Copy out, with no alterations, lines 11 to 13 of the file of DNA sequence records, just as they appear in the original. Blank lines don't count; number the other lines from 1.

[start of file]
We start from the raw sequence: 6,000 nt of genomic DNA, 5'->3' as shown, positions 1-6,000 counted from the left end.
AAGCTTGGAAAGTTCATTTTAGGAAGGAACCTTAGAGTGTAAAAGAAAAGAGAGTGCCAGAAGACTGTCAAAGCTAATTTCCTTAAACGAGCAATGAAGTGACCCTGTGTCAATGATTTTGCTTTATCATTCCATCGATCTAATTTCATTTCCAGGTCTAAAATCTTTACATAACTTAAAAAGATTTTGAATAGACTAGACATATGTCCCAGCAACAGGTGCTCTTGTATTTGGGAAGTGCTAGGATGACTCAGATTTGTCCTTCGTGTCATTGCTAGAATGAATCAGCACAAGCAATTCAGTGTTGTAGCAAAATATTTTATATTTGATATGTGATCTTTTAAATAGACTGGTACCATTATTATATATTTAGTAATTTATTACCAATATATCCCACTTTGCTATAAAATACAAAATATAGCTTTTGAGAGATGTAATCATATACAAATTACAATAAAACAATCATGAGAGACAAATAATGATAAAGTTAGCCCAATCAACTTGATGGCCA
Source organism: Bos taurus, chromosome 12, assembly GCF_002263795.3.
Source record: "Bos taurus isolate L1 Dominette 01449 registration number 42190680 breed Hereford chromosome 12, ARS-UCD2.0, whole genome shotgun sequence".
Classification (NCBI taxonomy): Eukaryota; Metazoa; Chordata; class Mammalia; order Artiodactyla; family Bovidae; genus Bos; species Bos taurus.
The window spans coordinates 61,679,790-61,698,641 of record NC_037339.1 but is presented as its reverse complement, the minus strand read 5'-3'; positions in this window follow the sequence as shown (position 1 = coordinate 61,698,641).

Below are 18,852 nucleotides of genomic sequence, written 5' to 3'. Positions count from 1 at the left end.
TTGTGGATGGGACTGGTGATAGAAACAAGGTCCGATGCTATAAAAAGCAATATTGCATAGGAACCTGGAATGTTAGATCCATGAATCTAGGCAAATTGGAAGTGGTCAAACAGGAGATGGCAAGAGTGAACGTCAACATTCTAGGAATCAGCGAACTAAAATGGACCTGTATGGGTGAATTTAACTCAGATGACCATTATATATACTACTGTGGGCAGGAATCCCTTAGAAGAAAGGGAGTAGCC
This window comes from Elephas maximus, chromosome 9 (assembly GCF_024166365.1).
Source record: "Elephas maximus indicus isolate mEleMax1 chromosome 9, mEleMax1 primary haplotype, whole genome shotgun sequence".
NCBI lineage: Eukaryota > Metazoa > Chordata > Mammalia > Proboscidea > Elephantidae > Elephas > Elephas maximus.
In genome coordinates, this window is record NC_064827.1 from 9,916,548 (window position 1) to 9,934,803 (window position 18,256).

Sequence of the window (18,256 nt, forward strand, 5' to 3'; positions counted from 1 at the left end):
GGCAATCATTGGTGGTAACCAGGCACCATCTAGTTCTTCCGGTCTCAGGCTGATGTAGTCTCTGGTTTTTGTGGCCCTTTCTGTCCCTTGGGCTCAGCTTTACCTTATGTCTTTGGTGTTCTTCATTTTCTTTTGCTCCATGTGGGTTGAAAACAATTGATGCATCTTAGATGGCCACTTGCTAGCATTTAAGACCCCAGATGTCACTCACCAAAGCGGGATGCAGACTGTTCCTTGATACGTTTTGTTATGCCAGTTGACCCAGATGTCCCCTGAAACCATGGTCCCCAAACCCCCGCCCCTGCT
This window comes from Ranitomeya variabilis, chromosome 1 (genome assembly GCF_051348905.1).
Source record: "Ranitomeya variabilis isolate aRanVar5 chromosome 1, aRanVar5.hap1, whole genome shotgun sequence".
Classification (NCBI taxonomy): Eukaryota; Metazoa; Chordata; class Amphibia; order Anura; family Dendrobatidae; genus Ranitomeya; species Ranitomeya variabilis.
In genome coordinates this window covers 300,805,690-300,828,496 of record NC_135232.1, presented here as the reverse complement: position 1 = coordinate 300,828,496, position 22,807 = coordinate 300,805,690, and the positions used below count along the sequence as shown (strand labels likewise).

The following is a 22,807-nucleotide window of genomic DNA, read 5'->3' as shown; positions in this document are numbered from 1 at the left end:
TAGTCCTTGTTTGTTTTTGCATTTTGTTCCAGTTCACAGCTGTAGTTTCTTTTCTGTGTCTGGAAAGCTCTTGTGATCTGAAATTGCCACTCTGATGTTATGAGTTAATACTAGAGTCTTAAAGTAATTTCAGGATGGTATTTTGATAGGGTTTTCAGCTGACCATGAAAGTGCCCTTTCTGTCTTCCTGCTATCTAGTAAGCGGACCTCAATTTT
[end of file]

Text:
NCBI lineage: Eukaryota > Metazoa > Chordata > Mammalia > Proboscidea > Elephantidae > Elephas > Elephas maximus.
In genome coordinates, this window is record NC_064827.1 from 9,916,548 (window position 1) to 9,934,803 (window position 18,256).

Sequence of the window (18,256 nt, forward strand, 5' to 3'; positions counted from 1 at the left end):